Uncontrolled bleeding is the number one cause of preventable death in trauma. A person who is bleeding can die from blood loss within five minutes, according to the World Health Organization.
That’s why St. Luke’s is offering “Stop the Bleed” training to the community.
“Stop the Bleed” is a nationwide campaign and call to action to encourage bystanders to become trained, equipped and empowered to help in a bleeding emergency before professional help arrives. The program was developed through a collaboration with the American College of Surgeons, government, federal agencies, military, law enforcement and the medical community in response to the 2012 mass shooting at Sandy Hook Elementary School and other mass casualty events since.
Along with the training, St. Luke’s is donating bleeding-control kits to schools and other organizations that take part in the training. The kits contain supplies to help anyone who is hemorrhaging stay alive until medical care is available. Funds to purchase kit contents were provided by Midas Gold.
“Stop the Bleed” is the first community outreach program offered by St. Luke’s McCall to help prevent trauma injuries and improve outcomes if they do occur since the hospital received level IV trauma designation this fall.Jill Morris-Chapman, St. Luke’s McCall trauma program manager, is providing “Stop the Bleed” training and kits to school staff in the region. Community classes and training for organizations and businesses will be offered in the future.
Other St. Luke’s medical centers seeking trauma designation are also offering the program.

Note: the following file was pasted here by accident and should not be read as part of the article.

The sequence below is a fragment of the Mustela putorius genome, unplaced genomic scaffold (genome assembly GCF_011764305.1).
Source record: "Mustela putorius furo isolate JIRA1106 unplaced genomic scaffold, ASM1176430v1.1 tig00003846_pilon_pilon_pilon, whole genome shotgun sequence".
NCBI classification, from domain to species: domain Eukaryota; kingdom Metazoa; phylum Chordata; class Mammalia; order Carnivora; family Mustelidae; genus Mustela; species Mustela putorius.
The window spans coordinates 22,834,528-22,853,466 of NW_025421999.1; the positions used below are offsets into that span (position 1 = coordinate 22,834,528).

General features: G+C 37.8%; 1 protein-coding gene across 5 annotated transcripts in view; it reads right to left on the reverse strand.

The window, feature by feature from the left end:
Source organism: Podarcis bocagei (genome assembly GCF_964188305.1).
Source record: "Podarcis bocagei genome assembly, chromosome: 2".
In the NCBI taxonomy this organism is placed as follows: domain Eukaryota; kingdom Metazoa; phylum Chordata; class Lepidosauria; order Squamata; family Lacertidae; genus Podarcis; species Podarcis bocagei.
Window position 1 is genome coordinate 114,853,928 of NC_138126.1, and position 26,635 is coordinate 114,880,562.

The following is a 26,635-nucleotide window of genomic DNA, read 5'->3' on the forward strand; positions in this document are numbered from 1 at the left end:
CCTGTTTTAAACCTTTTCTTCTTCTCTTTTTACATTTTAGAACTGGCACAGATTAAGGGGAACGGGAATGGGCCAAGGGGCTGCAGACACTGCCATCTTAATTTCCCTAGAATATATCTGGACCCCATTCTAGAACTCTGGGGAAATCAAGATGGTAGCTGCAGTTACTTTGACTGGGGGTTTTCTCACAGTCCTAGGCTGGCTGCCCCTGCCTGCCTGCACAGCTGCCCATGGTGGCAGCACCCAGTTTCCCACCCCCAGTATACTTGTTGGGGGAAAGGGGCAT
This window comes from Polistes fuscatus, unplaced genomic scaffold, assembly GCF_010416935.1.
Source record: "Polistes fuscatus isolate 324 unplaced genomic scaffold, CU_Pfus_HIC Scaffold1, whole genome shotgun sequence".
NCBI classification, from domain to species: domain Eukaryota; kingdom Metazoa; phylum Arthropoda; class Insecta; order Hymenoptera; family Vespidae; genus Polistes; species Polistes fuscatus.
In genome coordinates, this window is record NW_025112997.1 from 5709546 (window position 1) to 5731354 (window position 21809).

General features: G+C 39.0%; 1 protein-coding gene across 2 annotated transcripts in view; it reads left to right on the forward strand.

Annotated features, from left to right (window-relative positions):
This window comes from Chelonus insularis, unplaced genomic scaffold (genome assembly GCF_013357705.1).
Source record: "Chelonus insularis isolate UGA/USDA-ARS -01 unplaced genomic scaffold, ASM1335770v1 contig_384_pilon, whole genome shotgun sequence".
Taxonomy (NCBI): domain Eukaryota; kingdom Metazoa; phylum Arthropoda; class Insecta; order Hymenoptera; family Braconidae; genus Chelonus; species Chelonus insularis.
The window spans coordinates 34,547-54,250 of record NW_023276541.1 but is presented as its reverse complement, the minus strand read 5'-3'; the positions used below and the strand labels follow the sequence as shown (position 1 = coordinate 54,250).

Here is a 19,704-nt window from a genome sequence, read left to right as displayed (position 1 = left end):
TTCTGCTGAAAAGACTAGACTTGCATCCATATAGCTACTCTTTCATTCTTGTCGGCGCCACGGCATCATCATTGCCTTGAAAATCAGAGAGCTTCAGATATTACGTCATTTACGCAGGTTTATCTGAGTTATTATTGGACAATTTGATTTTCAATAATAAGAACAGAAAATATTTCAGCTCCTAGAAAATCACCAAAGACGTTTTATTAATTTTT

In October 2018, Twin Falls High School, Canyon Ridge High School and Filer High School received “Stop the Bleed” education from the Magic Valley Paramedics and kits for each of their schools. Students Fallon Cassidy of Filer High School and Karlee Price of Twin Falls High School worked together for their senior projects to raise money to buy kits for schools. They arranged for sponsors, held a car wash in August to raise money and donated $13,307 for kits. School sophomores Riley Hubsmith, Kaitlin Evans and Tai Walker raised $900 for the “Stop the Bleed” fund.
The Jerome Fire Department is raising money to distribute kits in Jerome. The fire department, along with the Jerome School District, hosted a 5K “Stop the Bleed” fun run in August to raise money. Jerome High School will receive training and kits soon.
St. Luke’s Magic Valley Health Foundation also provided funds to help purchase kits and supplies, educational and marketing materials and training.
In Wood River, training and supplies are offered to community organizations, businesses and groups through a grant from the St. Luke’s Wood River Foundation.
And the St. Luke’s Boise injury prevention team is working to train employees, with plans to take it to the community in the future.
Laura Crawford works in the Communications and Marketing department at St. Luke's.